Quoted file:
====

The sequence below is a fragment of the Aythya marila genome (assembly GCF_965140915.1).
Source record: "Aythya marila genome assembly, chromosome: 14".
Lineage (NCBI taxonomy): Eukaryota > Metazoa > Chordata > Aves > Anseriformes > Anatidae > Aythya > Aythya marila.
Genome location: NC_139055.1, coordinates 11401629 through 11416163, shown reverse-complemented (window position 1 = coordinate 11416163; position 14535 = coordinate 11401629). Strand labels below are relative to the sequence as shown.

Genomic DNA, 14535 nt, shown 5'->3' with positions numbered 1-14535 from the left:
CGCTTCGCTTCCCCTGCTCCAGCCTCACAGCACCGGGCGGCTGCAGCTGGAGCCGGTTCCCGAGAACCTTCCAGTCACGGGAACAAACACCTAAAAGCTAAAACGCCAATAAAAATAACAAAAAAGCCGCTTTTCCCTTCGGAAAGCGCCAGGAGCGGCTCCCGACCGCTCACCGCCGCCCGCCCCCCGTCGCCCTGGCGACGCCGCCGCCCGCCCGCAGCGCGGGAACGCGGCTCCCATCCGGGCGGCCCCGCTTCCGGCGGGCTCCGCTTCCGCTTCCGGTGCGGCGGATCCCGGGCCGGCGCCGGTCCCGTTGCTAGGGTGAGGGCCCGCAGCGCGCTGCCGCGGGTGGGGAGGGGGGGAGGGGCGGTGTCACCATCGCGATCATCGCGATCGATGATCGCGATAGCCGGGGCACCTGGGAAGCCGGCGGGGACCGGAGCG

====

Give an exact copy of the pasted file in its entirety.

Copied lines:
The sequence below is a fragment of the Aythya marila genome (assembly GCF_965140915.1).
Source record: "Aythya marila genome assembly, chromosome: 14".
Lineage (NCBI taxonomy): Eukaryota > Metazoa > Chordata > Aves > Anseriformes > Anatidae > Aythya > Aythya marila.
Genome location: NC_139055.1, coordinates 11401629 through 11416163, shown reverse-complemented (window position 1 = coordinate 11416163; position 14535 = coordinate 11401629). Strand labels below are relative to the sequence as shown.

Genomic DNA, 14535 nt, shown 5'->3' with positions numbered 1-14535 from the left:
CGCTTCGCTTCCCCTGCTCCAGCCTCACAGCACCGGGCGGCTGCAGCTGGAGCCGGTTCCCGAGAACCTTCCAGTCACGGGAACAAACACCTAAAAGCTAAAACGCCAATAAAAATAACAAAAAAGCCGCTTTTCCCTTCGGAAAGCGCCAGGAGCGGCTCCCGACCGCTCACCGCCGCCCGCCCCCCGTCGCCCTGGCGACGCCGCCGCCCGCCCGCAGCGCGGGAACGCGGCTCCCATCCGGGCGGCCCCGCTTCCGGCGGGCTCCGCTTCCGCTTCCGGTGCGGCGGATCCCGGGCCGGCGCCGGTCCCGTTGCTAGGGTGAGGGCCCGCAGCGCGCTGCCGCGGGTGGGGAGGGGGGGAGGGGCGGTGTCACCATCGCGATCATCGCGATCGATGATCGCGATAGCCGGGGCACCTGGGAAGCCGGCGGGGACCGGAGCG